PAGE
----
2018 Buick Regal TourX, GS, and Regal
2018 Buick Regal (back), Regal GS (left), and Regal TourX (right).

The Buick Regal Sportback gets two new siblings, both aimed at bringing more appeal to the long-running “Regal” nameplate. The Regal TourX, which the company calls a crossover, looks like a wagon in our eyes and offers extra cargo room. The GS gets a substantial horsepower boost over the base model as well as standard all-wheel drive and various interior and exterior enhancements.

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Consumer Reports recently completed our road test of the Sportback, and we were eager to see whether these other versions would live up to the original car’s comfortable ride, easy-to-use controls, and simple day-to-day livability. We rented TourX and GS versions from General Motors for an extended evaluation.

The short answer: The GS does feel more powerful, but it doesn't really reward drivers, and the TourX succeeds with more space, but it drives very much like the Sportback.

What we rented: Buick Regal GS and Regal TourX Essence
Drivetrain: (GS) 310-hp, 3.6-liter V6; 9-speed automatic; all-wheel drive (TourX) 250-hp, 2.0-liter turbocharged four cylinder; 8-speed automatic; all-wheel drive
MSRP: $43,585 (GS); $40,875 (TourX)
Destination fee: $925
Total cost: $44,510 (GS); $41,800 (TourX)

How They Drive

The GS tries to spice things up compared with the standard Sportback we've already tested, with more aggressive looks and some substantial brawn.

For starters, we were pleased with the GS’s nonturbo 310-horsepower, 3.6-liter V6 engine, which delivers power smoothly without any of the spiking power characteristics we sometimes experience with small turbocharged engines. We also found the nine-speed automatic transmission to be slick and responsive.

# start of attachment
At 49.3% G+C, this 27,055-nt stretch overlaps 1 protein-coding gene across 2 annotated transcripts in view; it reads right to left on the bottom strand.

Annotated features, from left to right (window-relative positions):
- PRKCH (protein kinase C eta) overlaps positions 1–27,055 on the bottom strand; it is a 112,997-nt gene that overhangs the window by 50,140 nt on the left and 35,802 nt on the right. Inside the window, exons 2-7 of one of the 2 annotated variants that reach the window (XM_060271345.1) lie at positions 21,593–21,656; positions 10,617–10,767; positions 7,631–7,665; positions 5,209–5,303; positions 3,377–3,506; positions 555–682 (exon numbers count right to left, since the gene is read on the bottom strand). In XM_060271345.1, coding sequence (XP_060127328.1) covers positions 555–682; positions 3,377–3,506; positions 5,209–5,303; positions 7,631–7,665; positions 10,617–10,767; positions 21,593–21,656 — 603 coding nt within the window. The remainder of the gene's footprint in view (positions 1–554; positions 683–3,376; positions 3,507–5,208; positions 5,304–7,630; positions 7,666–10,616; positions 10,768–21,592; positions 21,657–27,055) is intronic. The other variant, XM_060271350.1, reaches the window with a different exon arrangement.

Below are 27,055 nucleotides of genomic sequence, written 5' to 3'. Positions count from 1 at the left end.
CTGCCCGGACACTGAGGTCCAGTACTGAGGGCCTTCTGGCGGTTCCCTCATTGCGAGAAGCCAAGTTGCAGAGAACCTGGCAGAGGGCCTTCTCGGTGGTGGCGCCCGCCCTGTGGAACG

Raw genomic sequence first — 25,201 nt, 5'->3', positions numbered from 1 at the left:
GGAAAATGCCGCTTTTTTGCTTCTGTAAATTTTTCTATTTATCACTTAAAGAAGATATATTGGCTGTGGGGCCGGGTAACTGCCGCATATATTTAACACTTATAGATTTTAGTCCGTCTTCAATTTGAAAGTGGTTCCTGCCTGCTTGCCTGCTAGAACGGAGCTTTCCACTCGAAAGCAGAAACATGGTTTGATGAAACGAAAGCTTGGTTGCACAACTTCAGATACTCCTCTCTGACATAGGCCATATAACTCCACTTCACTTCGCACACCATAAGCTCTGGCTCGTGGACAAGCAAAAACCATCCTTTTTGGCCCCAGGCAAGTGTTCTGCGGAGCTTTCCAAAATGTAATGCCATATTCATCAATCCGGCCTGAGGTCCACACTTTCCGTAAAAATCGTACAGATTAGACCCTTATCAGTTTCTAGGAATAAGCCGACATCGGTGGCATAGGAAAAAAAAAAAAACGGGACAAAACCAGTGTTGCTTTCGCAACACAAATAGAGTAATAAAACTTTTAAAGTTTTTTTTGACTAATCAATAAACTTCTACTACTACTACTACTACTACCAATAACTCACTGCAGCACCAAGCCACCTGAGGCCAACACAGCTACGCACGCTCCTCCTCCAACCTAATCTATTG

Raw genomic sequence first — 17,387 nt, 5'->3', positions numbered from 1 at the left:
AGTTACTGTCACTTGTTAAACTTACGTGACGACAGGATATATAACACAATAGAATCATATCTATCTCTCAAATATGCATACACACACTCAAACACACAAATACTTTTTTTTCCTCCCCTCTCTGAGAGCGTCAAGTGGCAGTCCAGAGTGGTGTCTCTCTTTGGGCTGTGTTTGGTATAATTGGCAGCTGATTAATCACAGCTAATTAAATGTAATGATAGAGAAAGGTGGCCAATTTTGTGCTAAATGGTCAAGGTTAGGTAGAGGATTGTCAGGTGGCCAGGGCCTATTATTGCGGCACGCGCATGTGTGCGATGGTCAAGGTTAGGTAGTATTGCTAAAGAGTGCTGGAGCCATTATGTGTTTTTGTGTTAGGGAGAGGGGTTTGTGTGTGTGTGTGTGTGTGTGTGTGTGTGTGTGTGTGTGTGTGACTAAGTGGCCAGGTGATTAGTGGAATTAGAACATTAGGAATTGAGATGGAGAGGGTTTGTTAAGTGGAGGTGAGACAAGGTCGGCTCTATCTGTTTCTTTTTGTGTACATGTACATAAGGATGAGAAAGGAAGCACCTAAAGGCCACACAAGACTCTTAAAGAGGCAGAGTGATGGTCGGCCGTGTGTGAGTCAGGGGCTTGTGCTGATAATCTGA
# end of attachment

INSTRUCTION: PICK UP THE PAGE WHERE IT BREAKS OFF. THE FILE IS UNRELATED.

This powertrain certainly makes the GS fast, but strangely, the car really isn’t all that great to drive. The car’s handling feels a touch nose-heavy and the steering could be quicker.

Buick Regal TourX
Buick Regal TourX

The GS has stiffer springs than those on our tested Sportback, but its ride isn’t harsh. The GS also has different (and adjustable) sporty driving modes meant to sharpen its responses, but the differences were mild; they mostly made the ride more jittery. After some experimentation, our drivers usually left the mode selector in its regular setting.

For the TourX, its handling is responsive and capable, but it isn't exciting. The ride is comfortable and the cabin stays notably quiet. Nothing new to report here, which means that this model drives as nicely as our tested Sportback. Buick wants potential customers to think this is a crossover with a slightly raised ride height. But park next to a Subaru Outback and shoppers will realize that it’s a more of classic wagon with some extroverted styling.

Buick Regal GS interior
Buick Regal GS

Inside

What’s instantly noticeable about how different the GS is from our Sportback are the race-inspired front seats. The headrests are integrated into the seatback, making the seats feel more closed in. They have adjustable lumbar and thigh support bolsters, as well as heating, cooling, and massage features. But these body-hugging buckets may be too constrictive for some drivers.

The GS comes with an 8-inch touch-screen infotainment system. Apple CarPlay and Android Auto compatibility come standard.

The TourX’s calling card is the massive, nicely finished cargo space. Buick claims that the TourX has more cargo volume than the Audi A4 Allroad, BMW 3 Series Sport Wagon, Subaru Outback, and Volvo V60 Cross Country. A power liftgate is standard, and it can be opened with a touch-free wave of the driver's foot beneath the back of the car.

The rest of the TourX’s interior is a redo of what we found in our Sportback. That is, the interior is modern and uncluttered, and features easy-to-master controls. The seats provide excellent support, even for long trips. Rear access and headroom are better than in the Sportback.  

Safety and Driver-Assist Systems

Both models offer forward-collision warning with automatic emergency braking and pedestrian detection. 

Buick Regal GS
2018 Buick Regal GS

Bottom Line

The GS may not sound or look like Buick’s old muscle cars (like the original Grand Sport or Grand National). But it should entice shoppers who are looking for a little something more than a vanilla Chevrolet MalibuFord Fusion, or Toyota Camry.

And despite GM’s marketing hype, the TourX is a wagon, not a crossover or SUV. It’s a slick wagon with many premium touches and perhaps offers just the right amount of utility for those who don’t want—or really need—an SUV.

Read our complete Buick Regal road test.